It would have been surprising if Pope Benedict had resurrected the age-old antisemitic accusation that the Jews as a people were responsible for Jesus' death. But in part two of Jesus of Nazareth, out next week, he provides some interesting further scriptural and theological justification for debunking the idea.
Just how original and substantial this contribution is, however, is harder for this mere journalist to judge. The problem with a Pope wading into scriptural exegesis -- and he still is the Pope, despite being at pains to stress that this is a personal contribution rather than magisterial teaching -- is that other scholars are likely to be more polite than they would otherwise be.
At this morning's press conference in London to launch the book, Sr Margaret Shepherd, secretary of the committee for Catholic-Jewish relations of the Catholic Bishops’ Conference of England and Wales, said the Pope offers "original insights", and "takes further" the modern Church's rejection of the deicide charge against the Jews "by providing scriptural depth to our understanding of it".
"At every turn", she says, "he's saying: this is not the Jews as such. At each moment he makes that denial ... He sets out to do that, and does it repeatedly. And I think that's to be welcomed."
But, I asked, does it add anything to what the 1965 declaration by the Second Vatican Council, Nostra Aetate, made clear?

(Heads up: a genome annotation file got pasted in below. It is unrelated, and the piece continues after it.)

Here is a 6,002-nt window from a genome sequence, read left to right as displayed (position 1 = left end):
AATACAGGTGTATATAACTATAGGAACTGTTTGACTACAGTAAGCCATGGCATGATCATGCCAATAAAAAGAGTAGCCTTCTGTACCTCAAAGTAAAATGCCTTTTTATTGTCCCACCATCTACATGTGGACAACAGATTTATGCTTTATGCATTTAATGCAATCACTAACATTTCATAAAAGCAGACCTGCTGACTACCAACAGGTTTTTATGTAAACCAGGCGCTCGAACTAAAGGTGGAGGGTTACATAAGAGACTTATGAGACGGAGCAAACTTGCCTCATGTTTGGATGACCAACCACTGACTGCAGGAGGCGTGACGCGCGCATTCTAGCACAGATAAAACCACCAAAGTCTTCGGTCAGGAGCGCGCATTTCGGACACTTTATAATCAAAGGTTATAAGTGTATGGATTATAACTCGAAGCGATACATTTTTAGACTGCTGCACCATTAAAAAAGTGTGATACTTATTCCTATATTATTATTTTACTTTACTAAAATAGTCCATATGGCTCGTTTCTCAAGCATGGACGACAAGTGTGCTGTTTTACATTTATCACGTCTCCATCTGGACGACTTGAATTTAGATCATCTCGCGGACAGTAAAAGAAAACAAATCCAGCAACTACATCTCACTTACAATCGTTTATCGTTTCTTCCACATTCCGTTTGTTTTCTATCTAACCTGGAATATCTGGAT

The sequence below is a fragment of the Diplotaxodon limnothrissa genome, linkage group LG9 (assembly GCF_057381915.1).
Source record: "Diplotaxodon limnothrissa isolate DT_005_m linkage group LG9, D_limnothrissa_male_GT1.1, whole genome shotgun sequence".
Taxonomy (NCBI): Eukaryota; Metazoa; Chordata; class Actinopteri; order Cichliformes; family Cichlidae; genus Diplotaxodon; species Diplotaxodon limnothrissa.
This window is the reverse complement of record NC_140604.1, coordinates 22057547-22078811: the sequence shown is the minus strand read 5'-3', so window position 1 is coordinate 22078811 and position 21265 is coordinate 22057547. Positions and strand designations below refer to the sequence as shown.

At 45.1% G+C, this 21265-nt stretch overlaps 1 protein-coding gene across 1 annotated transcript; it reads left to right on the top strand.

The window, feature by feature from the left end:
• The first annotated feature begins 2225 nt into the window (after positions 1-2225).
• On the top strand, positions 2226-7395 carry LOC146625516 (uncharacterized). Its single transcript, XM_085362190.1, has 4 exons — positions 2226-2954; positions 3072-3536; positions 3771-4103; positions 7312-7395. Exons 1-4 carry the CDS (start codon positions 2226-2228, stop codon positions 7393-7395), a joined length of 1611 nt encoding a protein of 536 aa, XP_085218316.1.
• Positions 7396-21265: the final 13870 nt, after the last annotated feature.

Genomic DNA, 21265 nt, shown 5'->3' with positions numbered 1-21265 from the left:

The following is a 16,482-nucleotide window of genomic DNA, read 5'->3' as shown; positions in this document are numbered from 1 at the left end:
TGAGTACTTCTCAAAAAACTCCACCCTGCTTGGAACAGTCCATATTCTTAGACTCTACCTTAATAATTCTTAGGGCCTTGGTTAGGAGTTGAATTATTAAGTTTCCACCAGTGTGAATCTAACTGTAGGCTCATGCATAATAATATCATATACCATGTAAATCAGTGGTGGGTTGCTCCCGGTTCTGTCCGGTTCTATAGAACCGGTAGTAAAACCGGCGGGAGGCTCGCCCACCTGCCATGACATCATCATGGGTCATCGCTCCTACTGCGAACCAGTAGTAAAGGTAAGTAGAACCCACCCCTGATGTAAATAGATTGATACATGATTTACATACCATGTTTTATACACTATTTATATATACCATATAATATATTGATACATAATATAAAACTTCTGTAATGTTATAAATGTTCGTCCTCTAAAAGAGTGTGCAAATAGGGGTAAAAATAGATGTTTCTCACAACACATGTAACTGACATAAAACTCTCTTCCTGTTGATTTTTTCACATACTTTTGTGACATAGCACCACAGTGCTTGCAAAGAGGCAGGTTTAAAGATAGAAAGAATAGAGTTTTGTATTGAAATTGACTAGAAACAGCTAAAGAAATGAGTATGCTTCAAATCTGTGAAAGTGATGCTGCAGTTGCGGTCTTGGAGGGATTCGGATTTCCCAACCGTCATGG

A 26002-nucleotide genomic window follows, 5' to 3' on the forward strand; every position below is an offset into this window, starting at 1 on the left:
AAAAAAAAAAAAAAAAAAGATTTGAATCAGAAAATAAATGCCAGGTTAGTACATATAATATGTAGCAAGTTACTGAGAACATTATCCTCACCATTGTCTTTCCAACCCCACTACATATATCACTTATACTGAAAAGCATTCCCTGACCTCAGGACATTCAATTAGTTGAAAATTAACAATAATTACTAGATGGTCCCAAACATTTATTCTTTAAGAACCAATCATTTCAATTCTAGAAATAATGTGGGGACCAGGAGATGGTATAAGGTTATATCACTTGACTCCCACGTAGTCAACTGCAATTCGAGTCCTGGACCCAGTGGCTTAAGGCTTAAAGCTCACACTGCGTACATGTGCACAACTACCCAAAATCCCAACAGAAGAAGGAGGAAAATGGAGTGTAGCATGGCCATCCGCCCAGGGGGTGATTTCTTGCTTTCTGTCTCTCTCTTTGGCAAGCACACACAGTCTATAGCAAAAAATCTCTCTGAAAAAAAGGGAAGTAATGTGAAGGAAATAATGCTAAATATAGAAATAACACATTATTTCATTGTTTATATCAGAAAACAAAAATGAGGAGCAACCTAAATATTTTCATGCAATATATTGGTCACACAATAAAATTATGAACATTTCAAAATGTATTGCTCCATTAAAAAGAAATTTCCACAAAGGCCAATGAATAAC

"It does in the sense that he's teasing it out," she manfully answered. "He's looking at the texts and engaging with them. That is his contribution."
As the extract here at In All Things shows, the Pope believes that when St John speaks of the Jews, he means specifically the temple aristocracy; and when, in St Matthew's account, the “whole people” say “His blood be on us and on our children” (27:25), the Pope says this "should be understood in terms of the theology of the Last Supper and the Cross, drawn from the whole of the New Testament". For, Benedict XVI says, "Jesus’ blood speaks a different language from the blood of Abel"; it is not a curse, but a source of redemption and salvation.
Fr Joe Evans, a scripture scholar also present at this morning's press conference, said the Pope was saying something "both new and not new". It was not new in the sense that he had written in his 1998 book Many Religions, One Covenant that "even as a child I could not understand how some people wanted to derive a condemnation of Jews from the death of Jesus ... Jesus' blood raises no call for retaliation but calls all to reconciliation."
What was new was the "theological insight" that while Abel's blood demanded vengeance, the blood of Christ brings reconciliation. "Yes, the blood of Christ is on the Jewish people," said Fr Evans, "and it's on Christian people and indeed all people -- to save and not to condemn." This was a "new understanding" of the nature of what blood calls for, he added.
Interestingly, the Pope writes that Jesus' blood "is poured out for many, for all", thus carefully avoiding one of the big rows over the forthcoming English translation, which translates pro multis effundetur as "poured out for many" rather than the current "poured out for all".
Or was that a translator's deft rendition? The original text was in German; the translation was carrried out by the Vatican Secretariat of State. After all the fuss over the gender of prostitutes in Light of the World, clearly this time they were taking no chances.
But does it mean that the Secretariat of State isn't wholly committed to the new translation? (Just wondering).